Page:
The phacoemulsification process is a small-incision cataract surgery that involves making an incision in the side of the cornea and inserting a tiny probe into the eye. The probe emits ultrasound waves that soften and break up the lens so it can be suctioned out.
With the help of the Alcon Foundation, the training programmes will be accessible for ophthalmologists, nurses, anesthetists, medical engineers and experts from all over Myanmar. They say this entire visit aims to raise public awareness on the National Eye Health Plan 2017-2021 among Myanmar’s citizens.
The first time Orbis visited Myanmar was in 1991 where it landed in Yangon and then again in 1992, 1993, 1994, 1997 and 1999. I was a postgraduate in ophthalmology during 1999 and all of us postgraduates gained invaluable experiences from their training.
We received practical training for treating cataracts with a wet lab system, which was the most modern method at that time. We copied the latest medical books, journals and CDs on ophthalmology from on board that plane. So, it’s been almost 20 years since Orbis hasn’t visited Yangon. I hope it will come visit the city in the coming years.
Now, I find myself traveling to Mandalay on 23 September. The Flying Eye Hospital only sees patients on Sunday. Since there are so many people wishing to receive treatment, the EENT Hospital reviews the list of patients first and the Orbis team then further reviews the list and gives suggestions, comments and decisions as necessary.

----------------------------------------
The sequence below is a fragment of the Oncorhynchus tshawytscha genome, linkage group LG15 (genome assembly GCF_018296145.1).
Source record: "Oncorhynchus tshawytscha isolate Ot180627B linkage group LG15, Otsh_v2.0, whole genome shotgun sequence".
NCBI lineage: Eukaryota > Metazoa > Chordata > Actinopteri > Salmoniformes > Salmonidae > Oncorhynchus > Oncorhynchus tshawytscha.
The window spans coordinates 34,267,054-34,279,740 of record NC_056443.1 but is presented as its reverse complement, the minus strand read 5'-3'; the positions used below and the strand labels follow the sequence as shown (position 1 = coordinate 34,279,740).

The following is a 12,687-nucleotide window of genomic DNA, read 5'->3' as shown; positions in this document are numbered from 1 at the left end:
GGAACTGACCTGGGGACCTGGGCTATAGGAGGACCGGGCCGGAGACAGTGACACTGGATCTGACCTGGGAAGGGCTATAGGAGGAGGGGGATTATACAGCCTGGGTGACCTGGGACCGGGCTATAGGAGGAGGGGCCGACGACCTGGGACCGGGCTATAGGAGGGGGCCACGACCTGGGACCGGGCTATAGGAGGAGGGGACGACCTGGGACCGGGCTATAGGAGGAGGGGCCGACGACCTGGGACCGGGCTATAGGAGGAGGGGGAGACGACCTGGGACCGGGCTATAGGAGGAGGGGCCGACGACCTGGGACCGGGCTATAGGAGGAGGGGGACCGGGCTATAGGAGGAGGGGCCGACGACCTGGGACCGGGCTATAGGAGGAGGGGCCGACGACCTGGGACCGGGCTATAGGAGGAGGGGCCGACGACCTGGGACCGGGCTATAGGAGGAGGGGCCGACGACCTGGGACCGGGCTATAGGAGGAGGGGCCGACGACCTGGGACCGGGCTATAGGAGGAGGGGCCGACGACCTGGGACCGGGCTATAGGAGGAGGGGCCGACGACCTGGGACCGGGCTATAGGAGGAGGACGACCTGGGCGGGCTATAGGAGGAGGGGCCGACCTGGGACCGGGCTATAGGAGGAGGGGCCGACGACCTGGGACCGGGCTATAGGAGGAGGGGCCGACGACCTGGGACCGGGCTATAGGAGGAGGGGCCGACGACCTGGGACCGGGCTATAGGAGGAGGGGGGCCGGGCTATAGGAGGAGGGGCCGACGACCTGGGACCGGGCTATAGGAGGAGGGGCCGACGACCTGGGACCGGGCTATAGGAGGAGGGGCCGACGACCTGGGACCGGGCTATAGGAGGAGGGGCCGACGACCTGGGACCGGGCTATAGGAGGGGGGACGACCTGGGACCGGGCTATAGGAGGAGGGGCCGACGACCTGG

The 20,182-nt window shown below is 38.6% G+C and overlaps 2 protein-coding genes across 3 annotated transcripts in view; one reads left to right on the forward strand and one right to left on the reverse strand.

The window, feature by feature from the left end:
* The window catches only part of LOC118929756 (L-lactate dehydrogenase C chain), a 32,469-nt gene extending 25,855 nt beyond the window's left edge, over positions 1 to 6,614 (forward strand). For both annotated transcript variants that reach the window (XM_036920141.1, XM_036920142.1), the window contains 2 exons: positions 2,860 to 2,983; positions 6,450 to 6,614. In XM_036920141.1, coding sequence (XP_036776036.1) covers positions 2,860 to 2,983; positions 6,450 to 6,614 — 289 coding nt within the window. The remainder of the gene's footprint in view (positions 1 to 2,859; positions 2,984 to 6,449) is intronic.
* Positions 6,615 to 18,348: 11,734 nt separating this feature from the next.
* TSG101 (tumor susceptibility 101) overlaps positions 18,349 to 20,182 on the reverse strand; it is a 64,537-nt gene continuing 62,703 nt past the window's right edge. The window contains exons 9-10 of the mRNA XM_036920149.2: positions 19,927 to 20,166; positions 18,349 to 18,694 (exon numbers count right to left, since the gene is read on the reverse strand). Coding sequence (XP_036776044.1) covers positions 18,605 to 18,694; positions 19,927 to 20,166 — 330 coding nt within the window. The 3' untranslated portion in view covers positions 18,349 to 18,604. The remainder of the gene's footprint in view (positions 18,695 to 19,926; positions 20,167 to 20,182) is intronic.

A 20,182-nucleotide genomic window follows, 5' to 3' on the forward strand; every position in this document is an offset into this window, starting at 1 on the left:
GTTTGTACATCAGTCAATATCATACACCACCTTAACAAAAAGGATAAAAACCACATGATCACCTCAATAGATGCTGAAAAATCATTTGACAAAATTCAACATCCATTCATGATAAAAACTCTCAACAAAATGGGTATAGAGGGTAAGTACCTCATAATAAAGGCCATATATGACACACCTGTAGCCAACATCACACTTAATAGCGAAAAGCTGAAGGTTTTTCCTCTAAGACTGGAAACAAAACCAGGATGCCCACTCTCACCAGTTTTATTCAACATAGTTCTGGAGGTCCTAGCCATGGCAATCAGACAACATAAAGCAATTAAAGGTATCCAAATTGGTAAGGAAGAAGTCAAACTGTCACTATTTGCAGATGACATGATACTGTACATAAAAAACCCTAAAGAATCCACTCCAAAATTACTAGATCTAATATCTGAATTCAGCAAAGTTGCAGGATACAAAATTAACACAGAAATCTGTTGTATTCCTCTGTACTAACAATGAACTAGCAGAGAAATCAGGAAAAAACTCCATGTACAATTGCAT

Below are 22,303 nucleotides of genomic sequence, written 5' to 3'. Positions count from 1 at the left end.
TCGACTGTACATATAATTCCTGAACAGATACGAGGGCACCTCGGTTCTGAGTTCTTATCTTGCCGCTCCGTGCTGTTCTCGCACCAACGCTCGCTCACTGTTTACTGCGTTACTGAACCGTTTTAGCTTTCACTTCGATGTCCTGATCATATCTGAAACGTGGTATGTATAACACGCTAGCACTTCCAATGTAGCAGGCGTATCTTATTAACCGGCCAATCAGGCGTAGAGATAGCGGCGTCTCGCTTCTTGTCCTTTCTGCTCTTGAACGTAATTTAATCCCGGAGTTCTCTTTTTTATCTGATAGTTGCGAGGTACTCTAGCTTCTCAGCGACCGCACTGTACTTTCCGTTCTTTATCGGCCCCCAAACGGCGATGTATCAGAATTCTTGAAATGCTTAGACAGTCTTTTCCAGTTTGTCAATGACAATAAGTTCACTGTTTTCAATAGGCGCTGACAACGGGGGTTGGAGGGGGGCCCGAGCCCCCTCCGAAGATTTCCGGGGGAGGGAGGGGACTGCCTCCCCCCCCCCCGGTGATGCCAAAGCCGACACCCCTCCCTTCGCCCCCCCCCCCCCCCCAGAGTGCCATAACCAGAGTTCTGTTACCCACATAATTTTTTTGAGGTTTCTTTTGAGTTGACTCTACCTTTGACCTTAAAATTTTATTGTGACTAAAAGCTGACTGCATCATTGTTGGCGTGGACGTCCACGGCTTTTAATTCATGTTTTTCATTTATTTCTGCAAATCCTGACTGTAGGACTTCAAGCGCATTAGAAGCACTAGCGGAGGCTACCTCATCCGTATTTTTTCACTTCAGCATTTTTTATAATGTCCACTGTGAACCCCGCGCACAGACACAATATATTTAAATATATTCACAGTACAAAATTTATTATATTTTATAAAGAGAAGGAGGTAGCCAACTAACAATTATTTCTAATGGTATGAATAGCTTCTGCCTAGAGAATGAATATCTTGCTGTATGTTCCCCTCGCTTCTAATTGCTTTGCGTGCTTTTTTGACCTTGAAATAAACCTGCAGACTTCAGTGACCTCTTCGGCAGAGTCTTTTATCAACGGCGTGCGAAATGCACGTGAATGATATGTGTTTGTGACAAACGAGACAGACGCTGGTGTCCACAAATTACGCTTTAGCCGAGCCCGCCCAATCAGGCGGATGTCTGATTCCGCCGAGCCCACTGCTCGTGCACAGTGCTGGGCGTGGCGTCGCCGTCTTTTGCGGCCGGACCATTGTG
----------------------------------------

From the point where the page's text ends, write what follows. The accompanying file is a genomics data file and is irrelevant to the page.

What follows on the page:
From that list, they pick five people to receive surgery on board the plane and three people to receive laser surgery. They were already reviewing the patients list when I arrived on Sunday.
At 9 a.m. on Tuesday, the selected patients, eye doctors, anesthetists and postgraduate trainees all boarded the Flying Eye Hospital. Security was tight from the entrance of the airport up to the airplane. We were all given ID card with straps.
You will first see an office immediately upon entering the plane. On the left is a classroom with 46 seats. The number of people permitted to board the plane at a time is limited and are rotated by the medical university and date. No food is allowed on the plane. Since there is an operation theater on board, they give the highest regard for keeping it sanitized and free of germs.
I was able to board the plane on Tuesday and Wednesday. I was able to witness a child receive surgery to correct strabismus on my first day. I also observed them using a shunt for treating glaucoma. They continued treating patients with glaucoma in the evening.